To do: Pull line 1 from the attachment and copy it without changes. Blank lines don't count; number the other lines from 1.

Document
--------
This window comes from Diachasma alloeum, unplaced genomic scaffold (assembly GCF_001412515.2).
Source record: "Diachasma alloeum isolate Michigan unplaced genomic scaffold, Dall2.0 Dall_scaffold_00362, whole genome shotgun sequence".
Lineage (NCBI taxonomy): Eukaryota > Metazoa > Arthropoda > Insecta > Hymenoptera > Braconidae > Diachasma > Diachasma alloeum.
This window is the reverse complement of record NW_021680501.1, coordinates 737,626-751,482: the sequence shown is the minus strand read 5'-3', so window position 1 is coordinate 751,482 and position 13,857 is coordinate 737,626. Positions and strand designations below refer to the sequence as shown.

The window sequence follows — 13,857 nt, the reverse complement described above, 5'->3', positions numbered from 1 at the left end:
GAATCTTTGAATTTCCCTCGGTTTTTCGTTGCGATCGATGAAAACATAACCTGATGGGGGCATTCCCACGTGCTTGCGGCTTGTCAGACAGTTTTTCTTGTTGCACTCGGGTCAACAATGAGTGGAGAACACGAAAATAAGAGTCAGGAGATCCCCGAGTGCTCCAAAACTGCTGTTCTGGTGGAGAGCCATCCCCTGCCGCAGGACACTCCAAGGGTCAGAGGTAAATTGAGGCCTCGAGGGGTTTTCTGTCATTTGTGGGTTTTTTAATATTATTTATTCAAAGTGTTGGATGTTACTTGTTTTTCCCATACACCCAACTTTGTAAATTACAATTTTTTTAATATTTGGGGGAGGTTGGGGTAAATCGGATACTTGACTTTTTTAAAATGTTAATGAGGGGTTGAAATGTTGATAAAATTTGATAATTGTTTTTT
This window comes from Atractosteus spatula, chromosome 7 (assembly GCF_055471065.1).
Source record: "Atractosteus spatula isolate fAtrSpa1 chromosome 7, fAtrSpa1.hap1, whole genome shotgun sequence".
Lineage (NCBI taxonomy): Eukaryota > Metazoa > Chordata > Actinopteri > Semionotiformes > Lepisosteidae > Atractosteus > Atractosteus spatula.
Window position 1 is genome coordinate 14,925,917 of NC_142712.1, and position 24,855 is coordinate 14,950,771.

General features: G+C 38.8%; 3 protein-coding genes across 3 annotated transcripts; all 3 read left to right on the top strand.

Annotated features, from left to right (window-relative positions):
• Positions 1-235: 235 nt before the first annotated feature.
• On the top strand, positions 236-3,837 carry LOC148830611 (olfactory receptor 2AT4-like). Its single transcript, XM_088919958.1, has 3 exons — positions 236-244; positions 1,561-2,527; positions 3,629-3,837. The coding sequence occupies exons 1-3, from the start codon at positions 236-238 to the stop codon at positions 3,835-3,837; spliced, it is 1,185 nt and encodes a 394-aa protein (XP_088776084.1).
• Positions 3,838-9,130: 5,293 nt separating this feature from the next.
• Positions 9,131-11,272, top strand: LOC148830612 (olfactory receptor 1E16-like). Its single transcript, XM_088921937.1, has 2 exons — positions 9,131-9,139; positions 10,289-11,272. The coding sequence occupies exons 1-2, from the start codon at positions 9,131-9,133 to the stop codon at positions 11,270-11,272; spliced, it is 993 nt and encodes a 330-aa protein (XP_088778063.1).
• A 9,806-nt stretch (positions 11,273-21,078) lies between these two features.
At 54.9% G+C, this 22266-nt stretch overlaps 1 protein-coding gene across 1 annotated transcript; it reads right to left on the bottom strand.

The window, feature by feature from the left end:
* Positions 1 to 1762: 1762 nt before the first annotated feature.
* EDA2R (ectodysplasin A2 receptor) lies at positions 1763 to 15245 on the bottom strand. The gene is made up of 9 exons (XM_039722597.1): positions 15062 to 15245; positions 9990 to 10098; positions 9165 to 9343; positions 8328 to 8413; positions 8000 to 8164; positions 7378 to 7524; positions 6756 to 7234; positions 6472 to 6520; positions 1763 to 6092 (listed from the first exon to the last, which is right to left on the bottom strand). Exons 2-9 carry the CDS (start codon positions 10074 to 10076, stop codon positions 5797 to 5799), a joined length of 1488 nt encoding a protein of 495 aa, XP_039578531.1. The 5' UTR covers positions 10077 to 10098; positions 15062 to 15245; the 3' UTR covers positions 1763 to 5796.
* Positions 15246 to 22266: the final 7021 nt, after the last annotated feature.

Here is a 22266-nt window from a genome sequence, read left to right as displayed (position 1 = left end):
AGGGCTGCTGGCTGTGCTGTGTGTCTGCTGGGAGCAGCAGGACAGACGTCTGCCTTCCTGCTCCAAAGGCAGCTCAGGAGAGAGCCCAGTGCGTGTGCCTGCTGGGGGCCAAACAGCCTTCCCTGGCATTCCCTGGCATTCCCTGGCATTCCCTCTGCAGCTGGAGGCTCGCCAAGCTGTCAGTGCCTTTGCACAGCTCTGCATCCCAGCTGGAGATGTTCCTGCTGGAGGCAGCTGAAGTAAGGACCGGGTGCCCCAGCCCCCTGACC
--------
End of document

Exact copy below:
This window comes from Diachasma alloeum, unplaced genomic scaffold (assembly GCF_001412515.2).